After reinforcement bars were assembled, strain gauges were fixed in reinforcement (as shown in Figure 4(a)). The same as plain concrete tests, the TSTM test of RC also has three stages: temperature rise stage, constant temperature stage, and cooling stage. Finally, the device will automatically stop when the specimen stress decrease exceeds a threshold value (1 MPa) in one minute. Moreover, splitting tensile tests were carried out to verify the TSTM results. The splitting tensile tests performed at a constant temperature, different from the TSTM temperature history, can be expressed in equivalent age which is calculated by the activation energy theory. All of the stress differences between the TSTM tests and the corresponding splitting tensile tests are no more than 20%.

3. Results and Discussion

In this paper, crack resistance represents the ability of concrete to prevent cracking, and therefore enhancing the crack resistance can postpone the moment of concrete cracking. Moreover, cracking temperatures and stress reserves were chosen as the evaluation indicators of the concrete crack resistance [22]. Lower cracking temperature or higher stress reserves mean lower probability of cracking (better crack resistance). In Table 4, parameters , , , and denote stress at room temperature, cracking stress, stress reserves, and cracking temperature, respectively. Cracking temperature and cracking stress denote the temperature and stress when concrete is cracking in TSTM test. Stress reserve represents the crack resistance capability when the temperature drops to room temperature in the cooling stage. Moreover, the stress reserve can be calculated using the following equation:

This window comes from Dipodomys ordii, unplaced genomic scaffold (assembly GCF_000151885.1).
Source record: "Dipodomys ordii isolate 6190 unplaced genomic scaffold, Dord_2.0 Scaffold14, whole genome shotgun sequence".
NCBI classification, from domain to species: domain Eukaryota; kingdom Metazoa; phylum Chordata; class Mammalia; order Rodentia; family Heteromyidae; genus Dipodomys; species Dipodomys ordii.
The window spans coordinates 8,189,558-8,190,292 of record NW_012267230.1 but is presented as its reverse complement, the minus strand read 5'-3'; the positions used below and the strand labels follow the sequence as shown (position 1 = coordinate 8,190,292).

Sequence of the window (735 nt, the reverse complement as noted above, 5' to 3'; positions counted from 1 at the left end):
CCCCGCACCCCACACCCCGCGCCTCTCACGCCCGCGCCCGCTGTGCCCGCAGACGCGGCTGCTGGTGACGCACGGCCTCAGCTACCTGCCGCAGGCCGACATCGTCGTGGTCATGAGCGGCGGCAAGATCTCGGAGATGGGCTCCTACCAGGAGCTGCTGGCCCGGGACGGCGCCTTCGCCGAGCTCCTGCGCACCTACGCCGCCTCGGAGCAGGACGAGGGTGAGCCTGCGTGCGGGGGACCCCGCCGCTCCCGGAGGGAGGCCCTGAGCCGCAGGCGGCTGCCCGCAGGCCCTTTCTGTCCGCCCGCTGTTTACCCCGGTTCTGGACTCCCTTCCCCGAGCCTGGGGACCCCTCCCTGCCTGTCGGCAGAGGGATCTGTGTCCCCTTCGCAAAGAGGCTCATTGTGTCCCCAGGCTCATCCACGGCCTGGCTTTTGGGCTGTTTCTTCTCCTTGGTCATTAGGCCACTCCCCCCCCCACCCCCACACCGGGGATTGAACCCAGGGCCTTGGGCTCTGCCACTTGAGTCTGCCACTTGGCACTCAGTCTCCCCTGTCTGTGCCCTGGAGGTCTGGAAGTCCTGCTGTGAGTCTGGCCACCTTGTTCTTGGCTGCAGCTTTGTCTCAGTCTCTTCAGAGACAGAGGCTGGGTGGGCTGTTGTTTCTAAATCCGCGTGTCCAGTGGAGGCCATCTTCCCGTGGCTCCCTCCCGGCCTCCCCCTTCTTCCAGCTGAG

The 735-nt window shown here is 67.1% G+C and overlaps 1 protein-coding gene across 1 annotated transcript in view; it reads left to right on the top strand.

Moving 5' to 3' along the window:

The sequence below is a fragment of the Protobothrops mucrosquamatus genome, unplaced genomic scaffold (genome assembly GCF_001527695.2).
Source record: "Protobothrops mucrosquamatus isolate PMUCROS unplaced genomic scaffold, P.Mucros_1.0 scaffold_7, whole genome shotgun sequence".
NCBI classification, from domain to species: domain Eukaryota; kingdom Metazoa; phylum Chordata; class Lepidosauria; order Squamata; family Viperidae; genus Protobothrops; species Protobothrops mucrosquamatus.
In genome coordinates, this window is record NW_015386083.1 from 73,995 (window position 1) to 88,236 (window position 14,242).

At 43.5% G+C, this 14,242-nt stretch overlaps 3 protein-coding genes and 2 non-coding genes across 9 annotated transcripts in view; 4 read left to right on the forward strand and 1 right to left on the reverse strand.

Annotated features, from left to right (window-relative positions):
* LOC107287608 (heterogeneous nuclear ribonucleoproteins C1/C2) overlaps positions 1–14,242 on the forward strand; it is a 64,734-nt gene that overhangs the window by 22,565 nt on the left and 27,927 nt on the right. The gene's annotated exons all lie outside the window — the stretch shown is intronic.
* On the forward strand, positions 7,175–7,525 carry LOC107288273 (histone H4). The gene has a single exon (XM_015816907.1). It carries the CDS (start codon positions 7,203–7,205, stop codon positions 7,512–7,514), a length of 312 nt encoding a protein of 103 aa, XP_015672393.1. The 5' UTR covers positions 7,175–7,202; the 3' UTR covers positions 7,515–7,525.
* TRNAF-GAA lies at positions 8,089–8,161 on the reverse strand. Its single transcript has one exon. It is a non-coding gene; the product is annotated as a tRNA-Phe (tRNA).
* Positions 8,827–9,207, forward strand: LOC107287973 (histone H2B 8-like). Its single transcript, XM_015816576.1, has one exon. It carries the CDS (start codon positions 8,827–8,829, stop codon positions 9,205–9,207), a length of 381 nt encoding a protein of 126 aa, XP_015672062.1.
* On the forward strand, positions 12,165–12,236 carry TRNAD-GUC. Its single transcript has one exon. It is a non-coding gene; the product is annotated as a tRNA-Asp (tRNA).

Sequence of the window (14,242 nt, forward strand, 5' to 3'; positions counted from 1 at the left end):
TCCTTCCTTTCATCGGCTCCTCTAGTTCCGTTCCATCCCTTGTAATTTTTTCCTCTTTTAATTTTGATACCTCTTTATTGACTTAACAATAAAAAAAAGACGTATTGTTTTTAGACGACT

3.1. Case 1: Effects of Cooling Rates on Concrete Cracking

In Case  1, two tests (Test 1 and Test 2) are carried out with different cooling rates (0.33°C/h and 0.21°C/h) in the cooling stage. In Figure 5(a), the cracking temperature of Test 2 is 8.82°C lower than Test 1. In Table 4, the crack reserve of Test 1 is only 1.95%, which is far less than that of Test 2 (30.55%). Both of the crack indicators prove that the specimen in Test 2 with the lower cooling rates has better crack resistance ability than that of Test 1.

Compared with Specimen 1 (Test 1), the tensile strength of Specimen 2 (Test 2) is higher due to its higher maturity degree of concrete (shown in Figure 5(a)), and its stress variation rate is lower that is helpful for anticrack in the early-age (seen in Figure 5(b)).

In Table 4, the age of Test 2 (258 hours) is longer than that of Test 1 (162 hours), therefore, Specimen 2 has sufficient time to redistribute the internal stress and reduce the stress concentration. In a word, the lower cooling rate can delay the concrete cracking.

3.2. Case 2: Effects of Placing Temperatures on Concrete Cracking